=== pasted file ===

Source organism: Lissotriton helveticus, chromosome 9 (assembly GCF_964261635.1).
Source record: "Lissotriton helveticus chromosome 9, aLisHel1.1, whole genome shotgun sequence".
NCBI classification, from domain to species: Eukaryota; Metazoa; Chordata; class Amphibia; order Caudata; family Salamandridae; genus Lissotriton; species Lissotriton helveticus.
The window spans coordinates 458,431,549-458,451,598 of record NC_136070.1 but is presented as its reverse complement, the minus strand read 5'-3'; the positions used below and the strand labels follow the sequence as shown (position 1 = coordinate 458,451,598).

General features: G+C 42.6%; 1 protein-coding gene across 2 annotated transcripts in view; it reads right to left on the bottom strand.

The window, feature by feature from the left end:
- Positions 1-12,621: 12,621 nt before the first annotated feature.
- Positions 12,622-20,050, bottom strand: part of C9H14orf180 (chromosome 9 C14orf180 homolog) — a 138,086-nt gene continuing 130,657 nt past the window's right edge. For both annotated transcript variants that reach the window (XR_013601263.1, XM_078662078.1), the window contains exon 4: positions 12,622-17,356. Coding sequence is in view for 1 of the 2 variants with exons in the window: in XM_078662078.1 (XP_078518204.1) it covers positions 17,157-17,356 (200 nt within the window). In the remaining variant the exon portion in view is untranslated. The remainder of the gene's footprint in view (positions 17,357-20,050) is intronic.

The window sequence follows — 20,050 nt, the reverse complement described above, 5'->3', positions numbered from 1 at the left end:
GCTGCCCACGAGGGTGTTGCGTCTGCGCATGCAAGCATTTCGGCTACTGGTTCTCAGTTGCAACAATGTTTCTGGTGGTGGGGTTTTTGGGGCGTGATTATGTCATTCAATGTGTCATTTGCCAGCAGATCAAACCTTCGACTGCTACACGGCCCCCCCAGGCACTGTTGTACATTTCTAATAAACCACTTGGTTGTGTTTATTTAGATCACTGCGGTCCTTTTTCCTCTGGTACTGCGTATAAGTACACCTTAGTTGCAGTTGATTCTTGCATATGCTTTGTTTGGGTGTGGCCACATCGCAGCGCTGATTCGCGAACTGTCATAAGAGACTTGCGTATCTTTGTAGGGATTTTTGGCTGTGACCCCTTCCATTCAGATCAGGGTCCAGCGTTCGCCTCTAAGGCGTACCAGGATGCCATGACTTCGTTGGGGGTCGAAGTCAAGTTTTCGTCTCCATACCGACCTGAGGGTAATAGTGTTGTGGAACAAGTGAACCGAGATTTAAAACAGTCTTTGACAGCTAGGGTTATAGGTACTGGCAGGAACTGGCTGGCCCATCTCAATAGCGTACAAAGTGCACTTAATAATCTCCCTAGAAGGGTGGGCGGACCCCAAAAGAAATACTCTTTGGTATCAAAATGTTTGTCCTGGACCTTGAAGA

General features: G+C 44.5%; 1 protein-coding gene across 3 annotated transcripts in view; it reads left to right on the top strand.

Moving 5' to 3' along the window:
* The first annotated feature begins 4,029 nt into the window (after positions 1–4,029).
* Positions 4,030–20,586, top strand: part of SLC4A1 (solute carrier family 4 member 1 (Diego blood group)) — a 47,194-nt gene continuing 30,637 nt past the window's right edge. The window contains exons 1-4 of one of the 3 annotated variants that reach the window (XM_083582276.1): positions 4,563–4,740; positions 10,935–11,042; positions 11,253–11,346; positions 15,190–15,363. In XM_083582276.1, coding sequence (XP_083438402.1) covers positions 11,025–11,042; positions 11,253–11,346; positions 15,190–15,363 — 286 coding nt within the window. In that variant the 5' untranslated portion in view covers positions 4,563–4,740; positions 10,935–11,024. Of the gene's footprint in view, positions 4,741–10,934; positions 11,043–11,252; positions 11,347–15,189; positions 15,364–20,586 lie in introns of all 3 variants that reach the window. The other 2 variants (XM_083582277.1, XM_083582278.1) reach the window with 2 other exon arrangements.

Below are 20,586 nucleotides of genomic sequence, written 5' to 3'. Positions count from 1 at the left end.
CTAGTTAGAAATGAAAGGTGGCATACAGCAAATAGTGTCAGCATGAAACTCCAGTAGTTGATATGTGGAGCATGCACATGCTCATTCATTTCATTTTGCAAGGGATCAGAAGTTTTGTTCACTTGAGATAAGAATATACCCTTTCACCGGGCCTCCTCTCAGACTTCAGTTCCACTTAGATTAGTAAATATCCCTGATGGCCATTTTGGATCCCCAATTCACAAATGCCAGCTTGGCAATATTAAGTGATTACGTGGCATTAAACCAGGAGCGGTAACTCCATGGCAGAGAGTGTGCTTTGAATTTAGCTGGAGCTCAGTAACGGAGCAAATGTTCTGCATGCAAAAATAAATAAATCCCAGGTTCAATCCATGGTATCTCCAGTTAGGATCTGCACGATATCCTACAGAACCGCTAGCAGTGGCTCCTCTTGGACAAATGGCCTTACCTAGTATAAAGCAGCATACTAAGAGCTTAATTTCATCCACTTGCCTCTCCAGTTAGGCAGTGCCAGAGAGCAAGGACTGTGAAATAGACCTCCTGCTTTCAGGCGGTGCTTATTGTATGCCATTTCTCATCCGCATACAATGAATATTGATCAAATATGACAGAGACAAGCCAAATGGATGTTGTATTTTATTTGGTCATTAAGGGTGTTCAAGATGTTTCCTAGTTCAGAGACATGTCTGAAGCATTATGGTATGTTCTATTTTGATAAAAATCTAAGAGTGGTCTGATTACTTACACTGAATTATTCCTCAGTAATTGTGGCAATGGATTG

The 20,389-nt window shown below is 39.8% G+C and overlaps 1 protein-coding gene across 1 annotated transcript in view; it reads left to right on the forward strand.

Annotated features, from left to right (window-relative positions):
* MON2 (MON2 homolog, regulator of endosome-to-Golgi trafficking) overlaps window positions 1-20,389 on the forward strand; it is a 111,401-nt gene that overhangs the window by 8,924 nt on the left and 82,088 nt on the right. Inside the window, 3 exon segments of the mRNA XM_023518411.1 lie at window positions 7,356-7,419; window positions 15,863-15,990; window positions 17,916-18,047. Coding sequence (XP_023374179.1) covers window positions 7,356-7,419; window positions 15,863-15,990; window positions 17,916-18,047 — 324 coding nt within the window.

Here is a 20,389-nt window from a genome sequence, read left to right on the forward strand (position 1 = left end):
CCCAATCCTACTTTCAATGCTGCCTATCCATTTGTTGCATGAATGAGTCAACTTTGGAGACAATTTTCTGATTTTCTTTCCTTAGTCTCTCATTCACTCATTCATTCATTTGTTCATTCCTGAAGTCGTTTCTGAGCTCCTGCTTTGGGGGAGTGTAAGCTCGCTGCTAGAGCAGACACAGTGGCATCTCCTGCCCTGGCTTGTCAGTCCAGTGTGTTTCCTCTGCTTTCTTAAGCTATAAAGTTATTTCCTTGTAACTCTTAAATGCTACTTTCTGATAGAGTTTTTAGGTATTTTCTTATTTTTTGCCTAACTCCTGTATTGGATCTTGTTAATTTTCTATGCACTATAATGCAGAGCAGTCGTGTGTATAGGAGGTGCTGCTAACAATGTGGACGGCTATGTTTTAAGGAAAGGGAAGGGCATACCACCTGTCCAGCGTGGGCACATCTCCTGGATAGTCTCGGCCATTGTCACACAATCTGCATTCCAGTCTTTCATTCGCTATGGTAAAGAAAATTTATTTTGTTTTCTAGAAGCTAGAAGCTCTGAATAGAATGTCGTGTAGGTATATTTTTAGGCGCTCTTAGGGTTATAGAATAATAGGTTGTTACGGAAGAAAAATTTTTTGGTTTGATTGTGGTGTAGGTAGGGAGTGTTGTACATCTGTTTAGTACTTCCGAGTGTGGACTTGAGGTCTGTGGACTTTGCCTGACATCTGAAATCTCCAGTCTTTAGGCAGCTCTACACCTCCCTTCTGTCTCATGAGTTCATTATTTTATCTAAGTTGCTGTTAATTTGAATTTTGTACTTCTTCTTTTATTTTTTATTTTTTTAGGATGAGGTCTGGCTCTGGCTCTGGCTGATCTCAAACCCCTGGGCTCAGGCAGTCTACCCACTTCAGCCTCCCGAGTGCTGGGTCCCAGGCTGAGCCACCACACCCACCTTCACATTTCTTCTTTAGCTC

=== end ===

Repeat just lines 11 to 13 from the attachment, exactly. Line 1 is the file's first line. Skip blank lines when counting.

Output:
General features: G+C 44.5%; 1 protein-coding gene across 3 annotated transcripts in view; it reads left to right on the top strand.

Moving 5' to 3' along the window:
* The first annotated feature begins 4,029 nt into the window (after positions 1–4,029).